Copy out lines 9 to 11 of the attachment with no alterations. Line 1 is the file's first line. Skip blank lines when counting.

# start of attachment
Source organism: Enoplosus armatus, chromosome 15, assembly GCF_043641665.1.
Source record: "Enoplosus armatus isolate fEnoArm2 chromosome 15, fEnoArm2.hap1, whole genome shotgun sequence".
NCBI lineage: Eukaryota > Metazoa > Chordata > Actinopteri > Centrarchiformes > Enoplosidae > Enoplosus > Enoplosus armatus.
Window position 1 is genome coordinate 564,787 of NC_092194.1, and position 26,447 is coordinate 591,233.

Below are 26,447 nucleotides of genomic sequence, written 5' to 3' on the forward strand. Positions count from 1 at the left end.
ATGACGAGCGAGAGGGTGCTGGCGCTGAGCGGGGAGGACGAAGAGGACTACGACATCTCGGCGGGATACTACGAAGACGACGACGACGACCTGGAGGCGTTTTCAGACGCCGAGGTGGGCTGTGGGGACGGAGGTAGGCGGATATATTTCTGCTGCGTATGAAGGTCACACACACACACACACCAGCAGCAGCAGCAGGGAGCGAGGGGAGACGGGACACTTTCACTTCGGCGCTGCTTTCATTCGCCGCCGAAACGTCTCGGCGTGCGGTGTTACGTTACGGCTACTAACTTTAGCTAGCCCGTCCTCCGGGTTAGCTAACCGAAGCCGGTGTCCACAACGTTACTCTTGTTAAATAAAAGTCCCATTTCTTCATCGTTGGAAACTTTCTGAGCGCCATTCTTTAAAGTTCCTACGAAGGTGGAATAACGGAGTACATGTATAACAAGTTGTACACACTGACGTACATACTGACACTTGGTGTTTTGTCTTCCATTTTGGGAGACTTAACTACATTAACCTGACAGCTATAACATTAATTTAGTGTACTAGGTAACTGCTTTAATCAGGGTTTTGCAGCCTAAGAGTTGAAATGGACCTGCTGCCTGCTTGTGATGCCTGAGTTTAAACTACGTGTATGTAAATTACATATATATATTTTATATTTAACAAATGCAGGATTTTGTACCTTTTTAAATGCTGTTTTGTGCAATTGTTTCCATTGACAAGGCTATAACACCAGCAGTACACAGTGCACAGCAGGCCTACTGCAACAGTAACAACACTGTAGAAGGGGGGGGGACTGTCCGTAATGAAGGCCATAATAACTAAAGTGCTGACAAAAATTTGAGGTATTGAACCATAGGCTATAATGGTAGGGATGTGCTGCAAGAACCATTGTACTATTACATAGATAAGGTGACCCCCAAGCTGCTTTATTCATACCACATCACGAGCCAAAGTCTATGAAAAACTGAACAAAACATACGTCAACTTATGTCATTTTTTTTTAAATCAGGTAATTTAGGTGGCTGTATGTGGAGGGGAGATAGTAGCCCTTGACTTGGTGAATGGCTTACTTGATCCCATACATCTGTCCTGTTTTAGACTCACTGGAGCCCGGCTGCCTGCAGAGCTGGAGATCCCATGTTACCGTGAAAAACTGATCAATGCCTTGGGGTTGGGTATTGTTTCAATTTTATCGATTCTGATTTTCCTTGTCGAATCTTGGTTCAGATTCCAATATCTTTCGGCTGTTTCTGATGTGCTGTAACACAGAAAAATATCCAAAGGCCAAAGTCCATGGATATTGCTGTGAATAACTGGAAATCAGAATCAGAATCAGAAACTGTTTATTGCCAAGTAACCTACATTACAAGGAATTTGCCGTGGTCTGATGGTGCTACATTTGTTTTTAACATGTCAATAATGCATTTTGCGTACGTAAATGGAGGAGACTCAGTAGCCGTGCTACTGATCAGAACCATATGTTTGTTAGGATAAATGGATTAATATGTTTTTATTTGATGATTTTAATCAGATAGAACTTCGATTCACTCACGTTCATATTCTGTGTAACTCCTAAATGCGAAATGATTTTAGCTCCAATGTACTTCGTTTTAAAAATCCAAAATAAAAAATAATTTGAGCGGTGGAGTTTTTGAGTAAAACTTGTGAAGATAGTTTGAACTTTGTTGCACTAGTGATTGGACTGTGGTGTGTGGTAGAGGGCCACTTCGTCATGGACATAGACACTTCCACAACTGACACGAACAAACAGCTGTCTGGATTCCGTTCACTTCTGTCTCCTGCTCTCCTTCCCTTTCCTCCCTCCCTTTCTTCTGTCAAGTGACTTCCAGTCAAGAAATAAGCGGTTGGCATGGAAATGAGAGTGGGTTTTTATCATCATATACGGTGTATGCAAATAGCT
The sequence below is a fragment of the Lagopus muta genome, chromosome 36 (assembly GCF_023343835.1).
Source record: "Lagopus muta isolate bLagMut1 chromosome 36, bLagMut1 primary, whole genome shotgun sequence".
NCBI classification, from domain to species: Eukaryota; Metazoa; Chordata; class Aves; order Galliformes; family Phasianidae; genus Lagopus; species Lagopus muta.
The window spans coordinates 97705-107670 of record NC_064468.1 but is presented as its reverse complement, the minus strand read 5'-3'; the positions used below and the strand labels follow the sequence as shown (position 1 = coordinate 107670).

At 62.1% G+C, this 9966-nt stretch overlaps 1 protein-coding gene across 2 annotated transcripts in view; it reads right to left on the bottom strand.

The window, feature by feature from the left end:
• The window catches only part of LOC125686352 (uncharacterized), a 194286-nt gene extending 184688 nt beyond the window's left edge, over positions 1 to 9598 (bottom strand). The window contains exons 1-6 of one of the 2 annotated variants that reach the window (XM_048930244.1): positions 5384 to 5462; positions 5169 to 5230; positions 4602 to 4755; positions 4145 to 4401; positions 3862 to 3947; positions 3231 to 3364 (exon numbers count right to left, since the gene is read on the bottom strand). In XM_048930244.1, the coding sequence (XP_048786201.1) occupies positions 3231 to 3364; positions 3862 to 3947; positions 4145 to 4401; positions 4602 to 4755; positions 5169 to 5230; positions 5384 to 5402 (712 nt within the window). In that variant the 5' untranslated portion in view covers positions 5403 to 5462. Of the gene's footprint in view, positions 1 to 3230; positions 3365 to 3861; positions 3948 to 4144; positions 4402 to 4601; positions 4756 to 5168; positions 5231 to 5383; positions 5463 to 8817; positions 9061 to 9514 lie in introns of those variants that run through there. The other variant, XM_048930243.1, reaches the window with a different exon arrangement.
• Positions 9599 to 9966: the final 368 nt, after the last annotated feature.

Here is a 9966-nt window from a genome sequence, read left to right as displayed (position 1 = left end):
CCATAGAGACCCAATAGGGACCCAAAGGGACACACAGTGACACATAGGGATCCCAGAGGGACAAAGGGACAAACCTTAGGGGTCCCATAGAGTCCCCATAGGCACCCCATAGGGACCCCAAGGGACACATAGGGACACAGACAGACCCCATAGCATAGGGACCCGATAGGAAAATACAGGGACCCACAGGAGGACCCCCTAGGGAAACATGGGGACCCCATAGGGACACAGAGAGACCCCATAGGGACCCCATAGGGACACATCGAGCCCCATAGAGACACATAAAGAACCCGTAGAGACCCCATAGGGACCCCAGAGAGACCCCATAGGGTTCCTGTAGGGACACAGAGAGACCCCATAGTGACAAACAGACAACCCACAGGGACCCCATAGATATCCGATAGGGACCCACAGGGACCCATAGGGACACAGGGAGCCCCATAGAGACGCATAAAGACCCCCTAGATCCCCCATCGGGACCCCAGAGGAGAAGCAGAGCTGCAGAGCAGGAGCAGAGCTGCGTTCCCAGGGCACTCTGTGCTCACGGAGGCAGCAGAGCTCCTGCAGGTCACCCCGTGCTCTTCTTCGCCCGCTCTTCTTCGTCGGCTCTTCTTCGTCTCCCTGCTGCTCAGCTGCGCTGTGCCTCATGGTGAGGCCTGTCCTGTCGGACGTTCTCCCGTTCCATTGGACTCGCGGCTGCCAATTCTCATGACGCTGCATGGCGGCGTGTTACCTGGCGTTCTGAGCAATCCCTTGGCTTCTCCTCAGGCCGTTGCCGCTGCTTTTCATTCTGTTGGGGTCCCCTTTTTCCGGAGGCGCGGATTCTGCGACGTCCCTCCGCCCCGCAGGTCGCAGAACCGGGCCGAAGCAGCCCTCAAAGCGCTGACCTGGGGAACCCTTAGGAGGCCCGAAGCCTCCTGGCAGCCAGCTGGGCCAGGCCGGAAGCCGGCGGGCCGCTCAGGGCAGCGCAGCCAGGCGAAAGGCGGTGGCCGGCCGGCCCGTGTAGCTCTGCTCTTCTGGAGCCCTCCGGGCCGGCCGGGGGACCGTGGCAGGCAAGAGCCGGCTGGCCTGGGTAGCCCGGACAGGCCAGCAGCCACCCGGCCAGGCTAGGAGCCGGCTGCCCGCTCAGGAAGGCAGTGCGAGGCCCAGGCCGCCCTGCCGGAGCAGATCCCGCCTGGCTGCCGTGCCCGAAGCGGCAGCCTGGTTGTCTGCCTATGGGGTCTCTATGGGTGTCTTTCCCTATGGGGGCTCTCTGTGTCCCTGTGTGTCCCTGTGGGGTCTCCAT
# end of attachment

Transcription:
NCBI classification, from domain to species: Eukaryota; Metazoa; Chordata; class Aves; order Galliformes; family Phasianidae; genus Lagopus; species Lagopus muta.
The window spans coordinates 97705-107670 of record NC_064468.1 but is presented as its reverse complement, the minus strand read 5'-3'; the positions used below and the strand labels follow the sequence as shown (position 1 = coordinate 107670).

At 62.1% G+C, this 9966-nt stretch overlaps 1 protein-coding gene across 2 annotated transcripts in view; it reads right to left on the bottom strand.